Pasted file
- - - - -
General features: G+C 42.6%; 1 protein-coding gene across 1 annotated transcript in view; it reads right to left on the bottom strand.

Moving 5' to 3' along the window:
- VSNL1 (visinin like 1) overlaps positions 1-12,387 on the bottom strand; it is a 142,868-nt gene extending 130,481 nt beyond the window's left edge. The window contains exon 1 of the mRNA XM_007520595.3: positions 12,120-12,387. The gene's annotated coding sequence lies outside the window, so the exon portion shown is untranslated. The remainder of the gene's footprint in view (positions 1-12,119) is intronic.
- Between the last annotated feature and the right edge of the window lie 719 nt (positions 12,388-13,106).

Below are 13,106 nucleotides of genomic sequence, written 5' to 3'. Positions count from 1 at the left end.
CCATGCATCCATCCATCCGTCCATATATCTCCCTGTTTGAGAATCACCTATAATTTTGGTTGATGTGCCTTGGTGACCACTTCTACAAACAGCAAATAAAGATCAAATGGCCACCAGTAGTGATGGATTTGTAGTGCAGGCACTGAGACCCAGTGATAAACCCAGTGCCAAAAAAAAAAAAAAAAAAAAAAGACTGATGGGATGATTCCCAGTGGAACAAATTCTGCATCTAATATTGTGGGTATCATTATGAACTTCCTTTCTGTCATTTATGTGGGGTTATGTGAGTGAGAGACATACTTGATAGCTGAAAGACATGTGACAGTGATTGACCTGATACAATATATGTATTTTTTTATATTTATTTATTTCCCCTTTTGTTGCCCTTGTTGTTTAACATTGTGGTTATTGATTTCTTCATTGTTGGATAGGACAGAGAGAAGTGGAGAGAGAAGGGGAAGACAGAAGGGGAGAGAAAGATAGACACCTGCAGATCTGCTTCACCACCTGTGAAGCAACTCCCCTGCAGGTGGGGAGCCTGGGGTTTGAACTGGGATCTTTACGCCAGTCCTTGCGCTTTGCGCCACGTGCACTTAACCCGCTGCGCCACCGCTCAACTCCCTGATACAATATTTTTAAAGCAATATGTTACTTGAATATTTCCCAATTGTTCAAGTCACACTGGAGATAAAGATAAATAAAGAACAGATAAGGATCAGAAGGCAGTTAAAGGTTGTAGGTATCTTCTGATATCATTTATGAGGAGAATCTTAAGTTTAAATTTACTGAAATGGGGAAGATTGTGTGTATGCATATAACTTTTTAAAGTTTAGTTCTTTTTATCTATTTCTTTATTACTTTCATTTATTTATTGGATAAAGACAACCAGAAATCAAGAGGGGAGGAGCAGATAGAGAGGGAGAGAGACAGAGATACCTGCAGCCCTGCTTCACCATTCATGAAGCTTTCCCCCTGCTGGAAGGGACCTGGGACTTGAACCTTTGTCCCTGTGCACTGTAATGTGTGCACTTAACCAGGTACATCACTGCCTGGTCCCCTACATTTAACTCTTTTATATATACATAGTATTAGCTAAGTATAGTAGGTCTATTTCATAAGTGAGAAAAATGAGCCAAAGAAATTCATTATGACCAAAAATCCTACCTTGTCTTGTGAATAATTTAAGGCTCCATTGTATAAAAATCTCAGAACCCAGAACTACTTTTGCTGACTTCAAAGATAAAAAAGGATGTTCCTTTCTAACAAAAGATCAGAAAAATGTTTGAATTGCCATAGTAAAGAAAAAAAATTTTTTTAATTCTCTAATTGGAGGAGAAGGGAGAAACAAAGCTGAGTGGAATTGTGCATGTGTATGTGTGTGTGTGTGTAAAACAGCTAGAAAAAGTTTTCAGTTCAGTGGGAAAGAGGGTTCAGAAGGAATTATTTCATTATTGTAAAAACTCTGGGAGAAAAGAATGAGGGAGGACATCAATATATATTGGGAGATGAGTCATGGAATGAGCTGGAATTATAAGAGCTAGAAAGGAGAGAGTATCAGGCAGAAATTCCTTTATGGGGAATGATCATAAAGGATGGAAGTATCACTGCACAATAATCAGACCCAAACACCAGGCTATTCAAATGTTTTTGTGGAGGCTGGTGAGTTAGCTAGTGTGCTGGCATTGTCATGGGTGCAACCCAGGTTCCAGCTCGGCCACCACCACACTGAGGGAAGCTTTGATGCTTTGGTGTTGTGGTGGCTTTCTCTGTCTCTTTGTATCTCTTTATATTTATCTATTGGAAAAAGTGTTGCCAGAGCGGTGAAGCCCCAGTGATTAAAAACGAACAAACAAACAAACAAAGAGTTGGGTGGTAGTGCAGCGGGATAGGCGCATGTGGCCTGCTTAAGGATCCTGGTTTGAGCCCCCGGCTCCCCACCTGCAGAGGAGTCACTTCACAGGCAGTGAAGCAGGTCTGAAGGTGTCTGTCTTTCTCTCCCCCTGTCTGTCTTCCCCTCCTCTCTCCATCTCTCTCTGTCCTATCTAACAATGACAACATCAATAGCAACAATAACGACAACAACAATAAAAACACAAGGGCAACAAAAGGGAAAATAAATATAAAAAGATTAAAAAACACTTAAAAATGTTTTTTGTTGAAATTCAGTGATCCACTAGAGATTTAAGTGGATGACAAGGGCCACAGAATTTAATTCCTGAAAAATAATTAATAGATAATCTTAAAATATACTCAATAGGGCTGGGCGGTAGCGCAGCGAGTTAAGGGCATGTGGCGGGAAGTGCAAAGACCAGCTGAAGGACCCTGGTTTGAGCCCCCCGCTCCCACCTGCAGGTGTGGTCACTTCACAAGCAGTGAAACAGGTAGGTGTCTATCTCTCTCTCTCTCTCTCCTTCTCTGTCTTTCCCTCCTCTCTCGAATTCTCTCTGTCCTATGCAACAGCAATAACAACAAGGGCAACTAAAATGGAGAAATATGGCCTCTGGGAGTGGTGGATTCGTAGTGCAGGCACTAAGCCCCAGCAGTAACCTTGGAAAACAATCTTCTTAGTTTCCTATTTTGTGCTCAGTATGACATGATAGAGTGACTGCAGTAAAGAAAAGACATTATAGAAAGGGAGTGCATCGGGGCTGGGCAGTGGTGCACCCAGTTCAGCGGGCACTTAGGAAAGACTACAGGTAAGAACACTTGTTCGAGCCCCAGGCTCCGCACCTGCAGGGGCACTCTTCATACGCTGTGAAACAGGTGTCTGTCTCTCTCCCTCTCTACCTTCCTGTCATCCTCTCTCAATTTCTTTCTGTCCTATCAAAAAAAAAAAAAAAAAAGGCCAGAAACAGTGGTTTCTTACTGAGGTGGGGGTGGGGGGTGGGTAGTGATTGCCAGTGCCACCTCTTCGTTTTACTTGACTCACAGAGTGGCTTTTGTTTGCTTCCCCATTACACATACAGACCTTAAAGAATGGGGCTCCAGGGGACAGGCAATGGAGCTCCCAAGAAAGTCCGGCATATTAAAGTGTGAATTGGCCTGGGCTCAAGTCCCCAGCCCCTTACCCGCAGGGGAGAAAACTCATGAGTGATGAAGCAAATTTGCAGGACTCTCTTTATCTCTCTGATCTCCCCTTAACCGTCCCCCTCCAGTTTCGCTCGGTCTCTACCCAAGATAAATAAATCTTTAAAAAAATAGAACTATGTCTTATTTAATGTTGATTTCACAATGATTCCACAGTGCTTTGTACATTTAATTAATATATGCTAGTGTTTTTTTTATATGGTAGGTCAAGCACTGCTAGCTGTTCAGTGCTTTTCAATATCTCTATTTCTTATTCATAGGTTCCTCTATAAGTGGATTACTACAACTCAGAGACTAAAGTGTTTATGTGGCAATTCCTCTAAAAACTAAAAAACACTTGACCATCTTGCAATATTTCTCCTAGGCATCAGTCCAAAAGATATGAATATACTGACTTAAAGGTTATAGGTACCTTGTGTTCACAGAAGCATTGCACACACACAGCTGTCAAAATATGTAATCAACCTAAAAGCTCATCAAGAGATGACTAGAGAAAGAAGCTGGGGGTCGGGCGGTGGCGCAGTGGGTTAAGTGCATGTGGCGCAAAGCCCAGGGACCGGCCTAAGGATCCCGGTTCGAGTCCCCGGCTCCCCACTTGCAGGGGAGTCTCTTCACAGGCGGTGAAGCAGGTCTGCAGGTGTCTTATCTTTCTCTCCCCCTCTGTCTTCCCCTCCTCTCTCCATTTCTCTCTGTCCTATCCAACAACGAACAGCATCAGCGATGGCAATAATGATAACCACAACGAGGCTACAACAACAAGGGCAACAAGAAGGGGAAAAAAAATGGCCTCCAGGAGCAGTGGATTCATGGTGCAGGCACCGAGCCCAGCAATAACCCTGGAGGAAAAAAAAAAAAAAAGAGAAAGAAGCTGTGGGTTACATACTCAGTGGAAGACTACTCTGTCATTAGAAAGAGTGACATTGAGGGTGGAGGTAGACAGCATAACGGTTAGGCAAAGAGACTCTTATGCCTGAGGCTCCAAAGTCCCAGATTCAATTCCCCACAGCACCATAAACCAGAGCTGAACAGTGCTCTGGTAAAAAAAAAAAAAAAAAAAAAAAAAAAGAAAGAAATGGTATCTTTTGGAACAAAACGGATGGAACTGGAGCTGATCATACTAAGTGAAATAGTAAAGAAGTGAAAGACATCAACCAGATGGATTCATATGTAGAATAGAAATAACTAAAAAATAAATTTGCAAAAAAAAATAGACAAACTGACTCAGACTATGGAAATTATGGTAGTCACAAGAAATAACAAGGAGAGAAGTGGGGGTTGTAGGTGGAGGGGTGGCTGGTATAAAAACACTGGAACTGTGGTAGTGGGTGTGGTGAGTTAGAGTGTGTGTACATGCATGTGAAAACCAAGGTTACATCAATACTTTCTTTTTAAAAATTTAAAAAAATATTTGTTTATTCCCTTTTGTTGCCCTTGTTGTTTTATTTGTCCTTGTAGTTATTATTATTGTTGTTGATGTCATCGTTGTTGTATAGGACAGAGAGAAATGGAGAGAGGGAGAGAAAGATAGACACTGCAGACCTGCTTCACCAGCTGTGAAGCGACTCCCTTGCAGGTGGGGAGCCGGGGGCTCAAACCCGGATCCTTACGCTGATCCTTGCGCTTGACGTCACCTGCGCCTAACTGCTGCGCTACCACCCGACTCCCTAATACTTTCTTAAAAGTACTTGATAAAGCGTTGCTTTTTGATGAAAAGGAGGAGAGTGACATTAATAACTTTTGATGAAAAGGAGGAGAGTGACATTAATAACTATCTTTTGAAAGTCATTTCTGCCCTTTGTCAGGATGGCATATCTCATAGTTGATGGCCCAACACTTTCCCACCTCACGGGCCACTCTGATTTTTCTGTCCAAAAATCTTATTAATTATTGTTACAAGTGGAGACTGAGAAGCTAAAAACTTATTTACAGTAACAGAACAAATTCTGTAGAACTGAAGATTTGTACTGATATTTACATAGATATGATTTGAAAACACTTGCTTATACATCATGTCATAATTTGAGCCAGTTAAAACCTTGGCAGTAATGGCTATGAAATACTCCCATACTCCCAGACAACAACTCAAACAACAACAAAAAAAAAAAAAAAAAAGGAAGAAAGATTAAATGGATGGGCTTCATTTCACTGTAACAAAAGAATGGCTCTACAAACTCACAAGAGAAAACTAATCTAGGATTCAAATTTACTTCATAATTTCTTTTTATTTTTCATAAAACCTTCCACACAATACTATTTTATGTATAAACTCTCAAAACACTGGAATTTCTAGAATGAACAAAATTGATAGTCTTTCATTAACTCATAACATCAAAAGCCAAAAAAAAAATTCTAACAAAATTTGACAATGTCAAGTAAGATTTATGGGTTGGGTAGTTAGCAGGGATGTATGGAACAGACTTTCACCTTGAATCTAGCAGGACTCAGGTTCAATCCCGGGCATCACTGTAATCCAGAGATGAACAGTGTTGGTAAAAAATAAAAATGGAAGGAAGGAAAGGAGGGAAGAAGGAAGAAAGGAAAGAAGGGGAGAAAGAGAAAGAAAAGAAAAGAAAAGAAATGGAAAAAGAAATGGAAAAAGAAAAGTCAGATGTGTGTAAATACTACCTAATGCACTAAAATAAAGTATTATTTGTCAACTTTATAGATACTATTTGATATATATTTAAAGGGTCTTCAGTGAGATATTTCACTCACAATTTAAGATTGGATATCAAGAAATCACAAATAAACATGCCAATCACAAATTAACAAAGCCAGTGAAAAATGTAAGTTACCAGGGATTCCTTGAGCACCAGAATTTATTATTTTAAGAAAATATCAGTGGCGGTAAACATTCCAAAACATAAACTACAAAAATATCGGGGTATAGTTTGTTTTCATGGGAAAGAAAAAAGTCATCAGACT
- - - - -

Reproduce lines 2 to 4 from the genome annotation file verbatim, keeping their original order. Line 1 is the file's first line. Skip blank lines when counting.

Moving 5' to 3' along the window:
- VSNL1 (visinin like 1) overlaps positions 1-12,387 on the bottom strand; it is a 142,868-nt gene extending 130,481 nt beyond the window's left edge. The window contains exon 1 of the mRNA XM_007520595.3: positions 12,120-12,387. The gene's annotated coding sequence lies outside the window, so the exon portion shown is untranslated. The remainder of the gene's footprint in view (positions 1-12,119) is intronic.
- Between the last annotated feature and the right edge of the window lie 719 nt (positions 12,388-13,106).